The Modern Grid Is Already Here. It’s Just Not Very Well Distributed.
- Dec 17, 2019 7:15 pm GMTDec 17, 2019 9:32 pm GMT
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The key to taking the next step at scale? Thinking – and speaking – like a regulator.
“The future is already here. It’s just not very well distributed.” —William Gibson
Clean, affordable, reliable electricity is within our reach, but without significant upgrades to the electric distribution system, it will get further and further from our grasp. As renewable energy prices continue to plummet, adoption of renewables will continue to skyrocket.
Note: This graph was adopted from the 2018 Lazard Levelized Costs of Energy Analysis.
This is a great outcome from a policy point of view, but it also presents a titanic challenge for the regulators and utilities charged with ensuring fair and dependable access to electricity.
At the end of the day, tech companies, utilities, and regulators need to work together to modernize both business models and equipment in order to deliver what was once a fundamentally radical idea – affordable, reliable access to electricity for all. Failing to act on solutions that will modernize the grid could have monumental societal and environmental consequences. Consequences we have already seen, repeatedly, as the state of California faces yet another season of devastating fires and power outages.
I’ve spent several years in varying energy roles, most recently as the administrator of Rhode Island’s Division of Public Utilities, and prior to that, several years in other roles within both the regulatory industry and the energy industry. I have seen it work. The key? Translation. Utilities must learn to speak tech, tech companies must speak regulator and utility, and regulators must become fluent in tech (they already speak utility).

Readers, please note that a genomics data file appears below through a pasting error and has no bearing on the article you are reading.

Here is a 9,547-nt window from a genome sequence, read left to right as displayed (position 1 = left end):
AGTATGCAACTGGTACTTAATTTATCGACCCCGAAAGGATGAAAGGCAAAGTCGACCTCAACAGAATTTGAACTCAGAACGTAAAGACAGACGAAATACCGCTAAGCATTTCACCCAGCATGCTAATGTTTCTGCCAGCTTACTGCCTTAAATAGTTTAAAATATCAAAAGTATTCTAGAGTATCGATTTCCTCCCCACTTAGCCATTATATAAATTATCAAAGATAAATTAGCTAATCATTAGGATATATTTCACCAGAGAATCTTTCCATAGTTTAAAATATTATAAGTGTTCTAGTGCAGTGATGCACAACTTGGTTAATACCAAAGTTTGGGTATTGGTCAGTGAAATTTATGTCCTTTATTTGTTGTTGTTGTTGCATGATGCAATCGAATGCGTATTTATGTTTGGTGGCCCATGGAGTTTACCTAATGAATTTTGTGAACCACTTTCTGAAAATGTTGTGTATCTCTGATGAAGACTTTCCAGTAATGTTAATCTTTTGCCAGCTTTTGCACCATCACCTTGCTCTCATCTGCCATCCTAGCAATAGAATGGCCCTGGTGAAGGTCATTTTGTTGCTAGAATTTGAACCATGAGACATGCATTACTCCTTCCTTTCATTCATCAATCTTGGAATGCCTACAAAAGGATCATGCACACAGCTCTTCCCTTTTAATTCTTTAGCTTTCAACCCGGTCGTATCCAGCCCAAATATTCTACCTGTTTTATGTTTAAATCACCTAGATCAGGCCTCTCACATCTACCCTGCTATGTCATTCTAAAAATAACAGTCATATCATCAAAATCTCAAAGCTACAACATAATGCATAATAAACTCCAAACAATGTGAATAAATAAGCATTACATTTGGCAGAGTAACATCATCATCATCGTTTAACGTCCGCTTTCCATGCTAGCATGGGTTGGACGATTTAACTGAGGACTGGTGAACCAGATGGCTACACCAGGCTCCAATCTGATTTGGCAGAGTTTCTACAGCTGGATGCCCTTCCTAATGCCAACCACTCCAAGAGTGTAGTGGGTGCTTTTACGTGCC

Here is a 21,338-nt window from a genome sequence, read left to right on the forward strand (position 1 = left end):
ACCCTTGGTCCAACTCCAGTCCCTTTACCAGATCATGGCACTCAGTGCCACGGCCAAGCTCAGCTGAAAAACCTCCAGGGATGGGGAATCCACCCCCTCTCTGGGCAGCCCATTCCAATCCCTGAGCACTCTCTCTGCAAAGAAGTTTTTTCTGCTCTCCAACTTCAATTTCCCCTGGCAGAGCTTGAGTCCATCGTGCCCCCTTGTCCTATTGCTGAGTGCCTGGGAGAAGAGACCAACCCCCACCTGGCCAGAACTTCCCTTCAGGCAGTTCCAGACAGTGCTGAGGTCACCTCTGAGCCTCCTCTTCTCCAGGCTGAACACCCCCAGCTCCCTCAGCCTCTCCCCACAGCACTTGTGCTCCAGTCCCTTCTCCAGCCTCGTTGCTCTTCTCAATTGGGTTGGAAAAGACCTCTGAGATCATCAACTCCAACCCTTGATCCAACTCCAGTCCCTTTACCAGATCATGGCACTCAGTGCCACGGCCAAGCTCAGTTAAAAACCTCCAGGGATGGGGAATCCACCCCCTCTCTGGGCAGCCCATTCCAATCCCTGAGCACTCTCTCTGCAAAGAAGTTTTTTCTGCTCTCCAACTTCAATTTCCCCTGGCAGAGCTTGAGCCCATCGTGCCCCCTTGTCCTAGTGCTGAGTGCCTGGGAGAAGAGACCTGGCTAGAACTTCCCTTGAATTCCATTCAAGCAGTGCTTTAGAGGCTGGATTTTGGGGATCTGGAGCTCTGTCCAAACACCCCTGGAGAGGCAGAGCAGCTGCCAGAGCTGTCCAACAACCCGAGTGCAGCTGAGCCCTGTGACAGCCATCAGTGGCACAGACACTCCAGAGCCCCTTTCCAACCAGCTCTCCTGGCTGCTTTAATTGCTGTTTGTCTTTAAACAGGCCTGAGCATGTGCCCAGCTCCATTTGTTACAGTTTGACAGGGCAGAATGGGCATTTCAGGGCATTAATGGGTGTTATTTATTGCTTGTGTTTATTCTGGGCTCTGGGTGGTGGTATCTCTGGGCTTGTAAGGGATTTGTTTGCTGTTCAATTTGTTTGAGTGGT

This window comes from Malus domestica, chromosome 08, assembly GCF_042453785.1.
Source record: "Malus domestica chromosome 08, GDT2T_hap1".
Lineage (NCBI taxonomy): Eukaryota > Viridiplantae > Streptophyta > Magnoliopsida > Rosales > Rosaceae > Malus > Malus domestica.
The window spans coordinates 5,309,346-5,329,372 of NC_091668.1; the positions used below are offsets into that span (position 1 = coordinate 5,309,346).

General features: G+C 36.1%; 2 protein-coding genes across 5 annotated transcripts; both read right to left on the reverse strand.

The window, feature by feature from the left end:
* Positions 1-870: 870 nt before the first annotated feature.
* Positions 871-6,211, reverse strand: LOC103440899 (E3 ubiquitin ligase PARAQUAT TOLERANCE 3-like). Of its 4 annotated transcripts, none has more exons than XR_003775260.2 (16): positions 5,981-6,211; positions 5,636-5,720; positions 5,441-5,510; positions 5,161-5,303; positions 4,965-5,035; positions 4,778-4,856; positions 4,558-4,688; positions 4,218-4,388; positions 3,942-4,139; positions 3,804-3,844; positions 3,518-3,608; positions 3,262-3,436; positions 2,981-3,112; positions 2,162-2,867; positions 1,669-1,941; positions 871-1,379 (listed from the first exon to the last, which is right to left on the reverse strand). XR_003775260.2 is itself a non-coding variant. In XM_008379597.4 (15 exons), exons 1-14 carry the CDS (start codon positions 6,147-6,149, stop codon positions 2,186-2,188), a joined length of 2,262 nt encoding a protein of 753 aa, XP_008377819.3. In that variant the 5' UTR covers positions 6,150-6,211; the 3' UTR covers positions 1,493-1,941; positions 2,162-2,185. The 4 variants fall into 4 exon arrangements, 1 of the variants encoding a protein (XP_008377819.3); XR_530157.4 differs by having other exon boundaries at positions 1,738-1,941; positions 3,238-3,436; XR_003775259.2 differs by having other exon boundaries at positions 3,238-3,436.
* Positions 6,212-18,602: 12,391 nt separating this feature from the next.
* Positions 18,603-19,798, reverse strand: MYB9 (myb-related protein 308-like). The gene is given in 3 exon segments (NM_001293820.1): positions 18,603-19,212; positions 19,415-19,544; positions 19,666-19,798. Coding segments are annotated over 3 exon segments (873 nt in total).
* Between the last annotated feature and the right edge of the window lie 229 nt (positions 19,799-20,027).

How We Got Here
The 20th-century electric distribution grid was designed for one-directional power flow from large central power plants to distant consumers. As a result, it required little situational awareness and could be operated with analog controls.
Around the same time, it was decided that access to electricity for the public – and thus, the electrical grid – was a fundamental right. Regulatory bodies and utilities alike were given public guardianship of that right, safeguarding access and ensuring fairness.
Flash forward to today: The energy transition is happening at lightning speed. The one-directional power-flow model still exists but is no longer sustainable.
Integrating intermittent clean energy sources into our existing generation fleet will require a more complex and flexible control system than the one our current infrastructure has.